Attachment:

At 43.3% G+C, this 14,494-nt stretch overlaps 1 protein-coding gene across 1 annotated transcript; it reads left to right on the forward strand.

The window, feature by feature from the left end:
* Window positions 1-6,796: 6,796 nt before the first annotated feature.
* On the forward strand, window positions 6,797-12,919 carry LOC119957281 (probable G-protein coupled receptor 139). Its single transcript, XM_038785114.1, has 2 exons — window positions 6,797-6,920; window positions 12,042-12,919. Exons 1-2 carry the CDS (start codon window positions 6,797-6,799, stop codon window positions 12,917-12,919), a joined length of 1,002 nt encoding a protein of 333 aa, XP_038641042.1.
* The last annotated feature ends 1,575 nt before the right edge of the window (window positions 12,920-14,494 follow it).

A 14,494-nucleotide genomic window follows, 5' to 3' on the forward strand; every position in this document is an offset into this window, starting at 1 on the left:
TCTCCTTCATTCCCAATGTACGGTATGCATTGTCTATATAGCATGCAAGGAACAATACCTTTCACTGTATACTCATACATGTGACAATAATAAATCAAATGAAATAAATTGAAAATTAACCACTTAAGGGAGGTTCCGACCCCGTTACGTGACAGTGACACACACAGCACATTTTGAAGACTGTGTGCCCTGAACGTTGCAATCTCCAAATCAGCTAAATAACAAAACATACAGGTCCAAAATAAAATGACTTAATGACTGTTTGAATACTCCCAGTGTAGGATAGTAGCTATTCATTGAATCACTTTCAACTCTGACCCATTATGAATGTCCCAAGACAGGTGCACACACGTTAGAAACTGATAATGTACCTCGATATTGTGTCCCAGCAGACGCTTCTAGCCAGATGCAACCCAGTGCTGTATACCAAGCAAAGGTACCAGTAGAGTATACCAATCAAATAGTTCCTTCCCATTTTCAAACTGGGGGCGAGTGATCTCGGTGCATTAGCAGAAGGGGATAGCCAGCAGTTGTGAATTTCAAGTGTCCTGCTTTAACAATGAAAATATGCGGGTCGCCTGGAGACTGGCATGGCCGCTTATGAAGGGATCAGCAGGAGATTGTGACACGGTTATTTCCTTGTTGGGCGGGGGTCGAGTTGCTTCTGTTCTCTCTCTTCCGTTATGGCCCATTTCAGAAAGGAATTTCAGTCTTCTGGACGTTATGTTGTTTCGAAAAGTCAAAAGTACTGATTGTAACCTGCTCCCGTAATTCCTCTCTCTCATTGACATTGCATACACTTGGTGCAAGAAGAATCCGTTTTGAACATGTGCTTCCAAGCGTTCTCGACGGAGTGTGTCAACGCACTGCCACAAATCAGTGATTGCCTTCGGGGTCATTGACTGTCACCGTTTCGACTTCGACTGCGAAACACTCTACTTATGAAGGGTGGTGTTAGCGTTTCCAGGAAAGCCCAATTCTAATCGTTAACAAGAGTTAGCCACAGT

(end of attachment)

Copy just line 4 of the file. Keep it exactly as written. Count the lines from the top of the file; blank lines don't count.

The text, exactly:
* On the forward strand, window positions 6,797-12,919 carry LOC119957281 (probable G-protein coupled receptor 139). Its single transcript, XM_038785114.1, has 2 exons — window positions 6,797-6,920; window positions 12,042-12,919. Exons 1-2 carry the CDS (start codon window positions 6,797-6,799, stop codon window positions 12,917-12,919), a joined length of 1,002 nt encoding a protein of 333 aa, XP_038641042.1.